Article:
Beatrice Stockli was one of three missionaries shown; the other two were nun Gloria Argoti, in her sixties and from Colombia and Ken Elliott, then 82, from Australia. It was the first proof of life for the Colombian nun, kidnapped in Mali a year after after Stockli.
The other three in the July 2017 video were Stephen McGowan (since freed), a Romanian mining engineer, Iulian Ghergut, kidnapped in Burkina Faso in 2015, and Sophie Pétronin – proof that the French and Swiss women were held together, at least at that time.
After her release, Petronin reported that Gloria Argoti had been her ‘room-mate’ right up till the French woman left captivity. They had moved between 30 different camps together over months: Petronin says they shared everything: the food, the blankets, the cold water, the long days of waiting to be free. But Radio France Internationale reports the French woman told her President, Macron, of the nun: “her mind is giving way. We must do everything to get her out of there”.
The nun had once confided in her that when her abductors arrived, Gloria had offered to be the one to go with them: “I was the oldest one there – it was normal”.
Petronin says the only time force was used against either woman was when Argoti got lost on a walk around the camp. She was put in shackles for three days in a hut – until Petronin was able to persuade the captors to remove them.
Petronin was able to give news of Australian Dr. Ken Elliott, kidnapped the same month as Beatrice Stockly, but also from Burkina Faso, near the Mali border.
Petronin had met him the day after her own capture, which means they were together on Christmas Day 2017. She says they spent weeks together and took a ritual walk around their camp every day at 4pm without a guard, ‘we were lost 20 kilometres from the nearest well’. She describes the now 86 year old doctor as ‘serene, sane and relatively healthy’ for someone his age. They ‘talked about everything and nothing’, especially comparing their humanitarian work, hers in Gao, working with malnourished children and his in Djibo, Soum, where he ran a clinic with his wife Jocelyne, who’d been freed a month after their capture.
The situation of Iulian Ghergut is so far unclear, as is that of another Western hostage, Jeff Woodke, who was NOT on the 2017 video. Woodke’s wife, Els, appeared in a video in May this year, pleading for mercy for him amidst fears of COVID-19 infection.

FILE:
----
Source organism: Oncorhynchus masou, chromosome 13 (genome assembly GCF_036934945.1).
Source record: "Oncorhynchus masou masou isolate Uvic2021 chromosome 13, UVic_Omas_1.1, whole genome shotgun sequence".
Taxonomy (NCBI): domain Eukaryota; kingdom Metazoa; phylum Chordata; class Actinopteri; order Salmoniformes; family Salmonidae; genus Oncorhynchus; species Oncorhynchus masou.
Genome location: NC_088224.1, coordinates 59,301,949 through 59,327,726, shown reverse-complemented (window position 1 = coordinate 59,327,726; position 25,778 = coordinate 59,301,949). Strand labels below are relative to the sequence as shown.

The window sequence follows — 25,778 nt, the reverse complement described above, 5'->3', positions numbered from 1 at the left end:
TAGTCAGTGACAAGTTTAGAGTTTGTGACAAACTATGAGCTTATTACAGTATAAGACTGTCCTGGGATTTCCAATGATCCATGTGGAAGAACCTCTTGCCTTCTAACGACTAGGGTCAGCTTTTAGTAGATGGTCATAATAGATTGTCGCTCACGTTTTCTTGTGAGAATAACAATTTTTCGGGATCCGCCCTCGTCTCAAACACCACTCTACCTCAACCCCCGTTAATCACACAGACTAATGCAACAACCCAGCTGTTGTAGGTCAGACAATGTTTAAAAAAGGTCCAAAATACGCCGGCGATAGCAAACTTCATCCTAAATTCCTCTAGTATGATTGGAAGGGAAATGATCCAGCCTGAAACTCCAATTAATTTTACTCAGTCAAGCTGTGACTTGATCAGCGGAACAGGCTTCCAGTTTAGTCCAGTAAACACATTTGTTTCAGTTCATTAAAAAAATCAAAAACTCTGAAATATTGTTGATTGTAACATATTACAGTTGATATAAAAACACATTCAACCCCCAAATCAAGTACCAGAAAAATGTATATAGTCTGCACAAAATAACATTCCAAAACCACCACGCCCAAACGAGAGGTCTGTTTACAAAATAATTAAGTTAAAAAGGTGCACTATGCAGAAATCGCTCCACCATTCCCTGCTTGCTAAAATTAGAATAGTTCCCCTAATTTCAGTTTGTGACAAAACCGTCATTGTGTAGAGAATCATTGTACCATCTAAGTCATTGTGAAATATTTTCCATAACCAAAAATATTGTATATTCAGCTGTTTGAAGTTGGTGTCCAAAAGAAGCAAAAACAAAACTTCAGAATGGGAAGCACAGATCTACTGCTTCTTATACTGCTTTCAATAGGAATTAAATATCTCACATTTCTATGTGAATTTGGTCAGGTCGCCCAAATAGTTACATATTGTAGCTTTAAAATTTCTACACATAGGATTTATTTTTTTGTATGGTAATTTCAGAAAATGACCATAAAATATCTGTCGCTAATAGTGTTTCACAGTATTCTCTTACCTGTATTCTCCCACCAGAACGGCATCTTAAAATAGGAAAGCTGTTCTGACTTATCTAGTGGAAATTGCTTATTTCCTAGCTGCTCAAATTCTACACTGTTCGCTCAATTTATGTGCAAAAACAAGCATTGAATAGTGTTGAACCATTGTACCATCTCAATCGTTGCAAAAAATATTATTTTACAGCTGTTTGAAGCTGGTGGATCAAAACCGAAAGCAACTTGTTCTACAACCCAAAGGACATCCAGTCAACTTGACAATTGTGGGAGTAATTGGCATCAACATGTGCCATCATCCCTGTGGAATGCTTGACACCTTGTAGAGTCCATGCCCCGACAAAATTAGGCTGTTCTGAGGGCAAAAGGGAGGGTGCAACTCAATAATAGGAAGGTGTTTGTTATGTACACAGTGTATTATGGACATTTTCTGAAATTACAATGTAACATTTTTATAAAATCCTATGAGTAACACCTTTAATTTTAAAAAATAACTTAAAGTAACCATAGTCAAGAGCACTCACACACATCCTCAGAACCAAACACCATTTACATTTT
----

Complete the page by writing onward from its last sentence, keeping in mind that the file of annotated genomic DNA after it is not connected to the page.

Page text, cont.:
“I demand from the French government, and President Emanuel Macron, to do everything to get me out of this extremely difficult situation,” said Petronin in the 2017 video. Now, October 2020, she’s understood to be the last French hostage now freed anywhere in the world.
Even her 10-day kidnap did not stop Stockli’s return to her work, and then to almost 5 years in captivity
Armed members of the militant Islamist group Ansar Dine handed Beatrice Stockli over to Swiss diplomats on April 24, 2012, after her kidnap by a private militia on April 15, 2012, Reuters reported.
Before Tuareg rebels and Islamist extremists had captured Timbuktu, 705 kilometers (439 miles) northeast of the capital on April 1, 2012, most Westerners had left for fear of being kidnapped and passed on to Al-Qaeda cells. But Stockli had refused to leave.
Al-Qaeda in the Islamic Maghreb (AQIM), has been holding Westerners for millions of dollars in ransom payments from kidnaps in recent years.
Ansar Dine militants took custody of Stockli after a shoot-out with a private militia that had seized her and wanted to sell her to AQIM. Ansar Dine, which had imposed sharia (Islamic law) in areas under its control in the north, then handed Stockli to the Swiss government without demanding a ransom, according to Agence France-Presse.
The International Criminal Court in the Hague, Netherlands said in April 2012 it might launch investigations into crimes against humanity and war crimes committed in Mali, including killings, abductions, rapes and conscription of children.
Christians, a minority in Mali, have paid a heavy price for the insecurity in the region. For most of 2012, armed Islamist groups ruled the north, banning the practice of other religions and desecrating and looting churches and other places of worship. Among those who fled were about 300 Christians, most of whom found shelter in Bamako in southern Mali where local churches worked together to care for them.
Mali is no. 29 on the 2020 World Watch List published by Open Doors International, which monitors the persecution of Christians globally. — World Watch Monitor